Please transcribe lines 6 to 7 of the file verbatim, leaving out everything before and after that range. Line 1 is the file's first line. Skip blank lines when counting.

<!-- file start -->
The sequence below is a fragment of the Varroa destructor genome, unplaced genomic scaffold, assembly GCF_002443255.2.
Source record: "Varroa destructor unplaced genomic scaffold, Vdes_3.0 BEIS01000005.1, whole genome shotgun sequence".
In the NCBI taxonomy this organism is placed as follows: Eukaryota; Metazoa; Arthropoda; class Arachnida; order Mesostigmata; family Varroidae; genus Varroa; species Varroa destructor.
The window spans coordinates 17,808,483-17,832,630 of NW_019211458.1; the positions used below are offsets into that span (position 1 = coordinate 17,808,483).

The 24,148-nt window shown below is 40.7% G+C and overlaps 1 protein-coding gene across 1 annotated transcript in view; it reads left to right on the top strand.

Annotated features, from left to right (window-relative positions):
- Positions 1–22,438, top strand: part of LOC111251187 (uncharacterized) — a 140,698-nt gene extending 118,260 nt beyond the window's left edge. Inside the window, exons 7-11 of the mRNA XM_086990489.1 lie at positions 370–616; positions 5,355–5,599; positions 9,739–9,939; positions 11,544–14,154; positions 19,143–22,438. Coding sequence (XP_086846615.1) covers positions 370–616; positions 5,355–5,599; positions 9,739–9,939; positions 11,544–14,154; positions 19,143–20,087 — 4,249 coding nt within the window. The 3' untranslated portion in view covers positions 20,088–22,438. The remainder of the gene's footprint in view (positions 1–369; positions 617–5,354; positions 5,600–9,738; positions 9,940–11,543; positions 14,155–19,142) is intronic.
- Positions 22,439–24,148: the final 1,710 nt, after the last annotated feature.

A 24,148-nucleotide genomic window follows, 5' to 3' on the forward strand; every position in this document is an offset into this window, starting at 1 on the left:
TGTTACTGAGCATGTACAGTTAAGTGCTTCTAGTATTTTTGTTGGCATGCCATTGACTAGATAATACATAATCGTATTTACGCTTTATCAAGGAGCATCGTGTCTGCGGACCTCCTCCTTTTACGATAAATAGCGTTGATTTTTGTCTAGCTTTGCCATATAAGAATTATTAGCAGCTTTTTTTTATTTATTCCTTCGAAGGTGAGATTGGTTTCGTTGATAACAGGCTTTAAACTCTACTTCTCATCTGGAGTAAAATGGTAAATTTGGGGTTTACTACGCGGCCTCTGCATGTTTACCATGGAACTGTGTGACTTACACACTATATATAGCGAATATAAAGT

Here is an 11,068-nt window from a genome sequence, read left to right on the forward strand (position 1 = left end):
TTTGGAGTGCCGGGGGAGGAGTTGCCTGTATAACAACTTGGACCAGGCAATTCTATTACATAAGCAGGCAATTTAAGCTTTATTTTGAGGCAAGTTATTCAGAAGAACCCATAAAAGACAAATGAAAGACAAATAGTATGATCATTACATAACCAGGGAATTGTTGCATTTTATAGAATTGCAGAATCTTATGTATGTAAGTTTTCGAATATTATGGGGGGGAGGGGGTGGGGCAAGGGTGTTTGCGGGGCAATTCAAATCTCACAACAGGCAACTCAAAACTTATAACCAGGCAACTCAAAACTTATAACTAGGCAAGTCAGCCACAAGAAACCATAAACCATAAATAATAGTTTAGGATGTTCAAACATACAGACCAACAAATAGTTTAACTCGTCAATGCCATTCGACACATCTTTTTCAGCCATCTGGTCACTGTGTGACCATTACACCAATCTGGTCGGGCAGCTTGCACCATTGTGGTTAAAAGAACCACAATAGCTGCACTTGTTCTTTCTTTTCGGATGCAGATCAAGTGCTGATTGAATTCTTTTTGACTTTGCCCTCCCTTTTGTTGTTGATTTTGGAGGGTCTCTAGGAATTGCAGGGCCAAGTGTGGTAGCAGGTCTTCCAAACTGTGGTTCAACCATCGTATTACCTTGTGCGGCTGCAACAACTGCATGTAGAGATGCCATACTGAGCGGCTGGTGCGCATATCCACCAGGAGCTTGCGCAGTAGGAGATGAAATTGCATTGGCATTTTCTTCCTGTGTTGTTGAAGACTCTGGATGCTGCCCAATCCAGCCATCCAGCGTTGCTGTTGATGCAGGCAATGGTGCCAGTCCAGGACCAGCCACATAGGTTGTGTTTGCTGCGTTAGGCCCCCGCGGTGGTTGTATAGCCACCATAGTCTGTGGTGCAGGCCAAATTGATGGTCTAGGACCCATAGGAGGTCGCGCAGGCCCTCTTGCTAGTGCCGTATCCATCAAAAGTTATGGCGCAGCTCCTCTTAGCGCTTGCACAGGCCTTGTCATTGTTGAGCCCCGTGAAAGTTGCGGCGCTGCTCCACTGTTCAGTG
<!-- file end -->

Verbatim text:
Annotated features, from left to right (window-relative positions):
- Positions 1–22,438, top strand: part of LOC111251187 (uncharacterized) — a 140,698-nt gene extending 118,260 nt beyond the window's left edge. Inside the window, exons 7-11 of the mRNA XM_086990489.1 lie at positions 370–616; positions 5,355–5,599; positions 9,739–9,939; positions 11,544–14,154; positions 19,143–22,438. Coding sequence (XP_086846615.1) covers positions 370–616; positions 5,355–5,599; positions 9,739–9,939; positions 11,544–14,154; positions 19,143–20,087 — 4,249 coding nt within the window. The 3' untranslated portion in view covers positions 20,088–22,438. The remainder of the gene's footprint in view (positions 1–369; positions 617–5,354; positions 5,600–9,738; positions 9,940–11,543; positions 14,155–19,142) is intronic.